Sodas put one foot in your grave

A study of 600,000 people reveals that the consumption of soft drinks is directly responsible for 184,000 deaths worldwide each year, a consequence of the rise in type 2 diabetes, heart disease and certain cancers associated with these drinks.

According to the World Health Organization (WHO), sugars added to food should not represent more than 10% of daily energy intake. For an average adult, who ingests 2000 calories per day, this therefore corresponds to 200 calories, or 50 g or 12 teaspoons of added sugar (this does not, however, include the simple sugars naturally present in fruit or milk). A British committee of experts has even gone even further: according to these scientists, added sugars should not exceed 5% of daily caloric intake, or barely 6 teaspoons of sugar!

Why put so much emphasis on these simple sugars, artificially added to food? Quite simply because a very large number of studies show that excessive consumption of these sugars considerably increases the risk of overweight and obesity, and that this excess weight in turn contributes to the development of several serious chronic diseases.

Our metabolism is not adapted to effectively handle the huge amounts of sucrose or high fructose corn syrup used by the food industry, which leads to several metabolic upheavals such as chronic hyperglycemia, excessive insulin secretion and an accumulation of fat in adipose tissue and certain organs (the liver in particular).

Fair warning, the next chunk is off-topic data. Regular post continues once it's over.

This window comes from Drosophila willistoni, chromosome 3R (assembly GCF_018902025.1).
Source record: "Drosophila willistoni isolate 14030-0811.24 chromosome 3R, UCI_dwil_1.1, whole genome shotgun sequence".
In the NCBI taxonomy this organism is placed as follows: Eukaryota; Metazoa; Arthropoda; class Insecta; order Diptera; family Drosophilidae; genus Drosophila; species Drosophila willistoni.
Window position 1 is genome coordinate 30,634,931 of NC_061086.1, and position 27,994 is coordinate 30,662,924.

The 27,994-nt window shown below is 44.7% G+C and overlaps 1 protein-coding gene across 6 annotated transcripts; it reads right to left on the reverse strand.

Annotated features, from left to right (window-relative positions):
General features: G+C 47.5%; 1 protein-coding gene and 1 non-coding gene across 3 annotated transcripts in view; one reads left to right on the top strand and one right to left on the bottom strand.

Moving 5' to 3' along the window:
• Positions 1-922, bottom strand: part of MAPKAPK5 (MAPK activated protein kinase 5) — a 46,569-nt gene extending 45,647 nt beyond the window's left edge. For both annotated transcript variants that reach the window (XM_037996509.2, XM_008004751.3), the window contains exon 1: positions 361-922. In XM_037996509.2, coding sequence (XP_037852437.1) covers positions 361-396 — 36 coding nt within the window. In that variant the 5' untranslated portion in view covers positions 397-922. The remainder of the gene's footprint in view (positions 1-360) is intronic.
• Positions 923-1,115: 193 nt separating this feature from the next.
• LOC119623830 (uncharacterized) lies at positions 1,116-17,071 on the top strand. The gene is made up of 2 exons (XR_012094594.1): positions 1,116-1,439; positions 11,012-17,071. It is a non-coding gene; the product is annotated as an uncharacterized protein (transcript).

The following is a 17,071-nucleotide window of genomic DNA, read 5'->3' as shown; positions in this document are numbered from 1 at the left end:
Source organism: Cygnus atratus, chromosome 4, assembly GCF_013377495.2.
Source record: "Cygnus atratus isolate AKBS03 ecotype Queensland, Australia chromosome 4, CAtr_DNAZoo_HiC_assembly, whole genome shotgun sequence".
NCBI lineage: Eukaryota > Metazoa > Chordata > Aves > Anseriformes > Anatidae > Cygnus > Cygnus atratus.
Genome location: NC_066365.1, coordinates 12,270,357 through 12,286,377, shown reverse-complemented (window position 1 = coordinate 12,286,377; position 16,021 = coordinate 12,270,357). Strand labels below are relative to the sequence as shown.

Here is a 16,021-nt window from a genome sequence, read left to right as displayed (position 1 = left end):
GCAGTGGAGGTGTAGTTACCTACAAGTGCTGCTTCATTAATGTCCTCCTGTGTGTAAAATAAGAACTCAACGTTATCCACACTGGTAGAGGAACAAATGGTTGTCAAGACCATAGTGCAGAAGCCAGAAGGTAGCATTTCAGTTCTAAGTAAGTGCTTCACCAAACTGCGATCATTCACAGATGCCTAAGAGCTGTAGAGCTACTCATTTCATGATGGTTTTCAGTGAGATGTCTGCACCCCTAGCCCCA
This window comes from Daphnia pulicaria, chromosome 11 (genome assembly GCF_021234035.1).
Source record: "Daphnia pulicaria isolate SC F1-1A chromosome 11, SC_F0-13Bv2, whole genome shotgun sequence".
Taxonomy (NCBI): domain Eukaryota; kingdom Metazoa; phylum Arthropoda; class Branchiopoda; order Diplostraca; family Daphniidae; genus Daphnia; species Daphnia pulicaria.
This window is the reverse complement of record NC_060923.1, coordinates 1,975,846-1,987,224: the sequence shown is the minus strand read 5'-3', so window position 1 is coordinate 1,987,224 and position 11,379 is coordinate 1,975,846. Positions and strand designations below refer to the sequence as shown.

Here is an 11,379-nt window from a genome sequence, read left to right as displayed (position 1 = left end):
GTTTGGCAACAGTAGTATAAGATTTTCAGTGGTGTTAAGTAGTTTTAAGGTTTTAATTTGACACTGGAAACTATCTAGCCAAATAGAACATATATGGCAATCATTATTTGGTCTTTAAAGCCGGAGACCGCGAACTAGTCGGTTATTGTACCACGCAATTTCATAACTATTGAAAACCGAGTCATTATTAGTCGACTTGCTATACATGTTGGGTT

These imbalances then create a climate of chronic inflammation that can lead to type 2 diabetes as well as the development of heart disease and certain cancers.

40g of sugar in a soda

Soft drinks are certainly the best illustration of the dangers associated with added simple sugars. These drinks, like their innumerable modern industrial derivatives (energy or sports drinks, vitamin waters, various juice-based cocktails), are real calorie “bombs” that can contain more than 40 g of sugar (9 teaspoons per can, an amount 10 times higher than the sugar present in the whole blood of a healthy person (4 to 5 g).Several studies have clearly shown that the consumption of soft drinks is associated with weight gain, not only in due to the excess calories ingested, but also because the calories absorbed in liquid form do not activate the sense of satiety and are therefore added to those that come from food.

Sodas: Rise in diabetes, heart disease and cancer

To more accurately quantify the health problems associated with soft drinks, a group of scientists from the Global Burden of Diseases Nutrition and Chronic Disease Expert Group (NutriCoDE) analyzed the consumption of all sugary drinks (except juices made from 100% fruit) in 611,971 people living in 51 different countries and determined its impact on mortality from type 2 diabetes, heart disease and cancer.

They observed that in a single year, the consumption of these sugary drinks was directly responsible for 184,000 deaths, 72% of them due to diabetes, 24% to heart disease and 4% to heart disease. Cancer. This negative impact is particularly pronounced in certain countries such as Mexico where up to 33% of premature mortality among men aged 20-44 is directly linked to the consumption of soft drinks.

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Soda: no nutritional benefit

Unfortunately, we often hear that there are no good or bad foods and that it is only excess consumption that is harmful. As the results of the study show, this is clearly not the case for soft drinks, as these products have absolutely no nutritional value and can instead lead to several serious health consequences. Since the sugar contained in a single can of soft drink reaches the limit suggested by the WHO, one must conclude that these products are not safe, even in small quantities, and that we should therefore eliminate them completely from the diet. Nothing replaces water to quench your thirst.


Singh Gm et al. estimated global, regional, and national disease burdens related to sugar-sweetened beverage consumption in 2010. Circulation

Read also:

Energy drinks: increased risk of caffeine overdose


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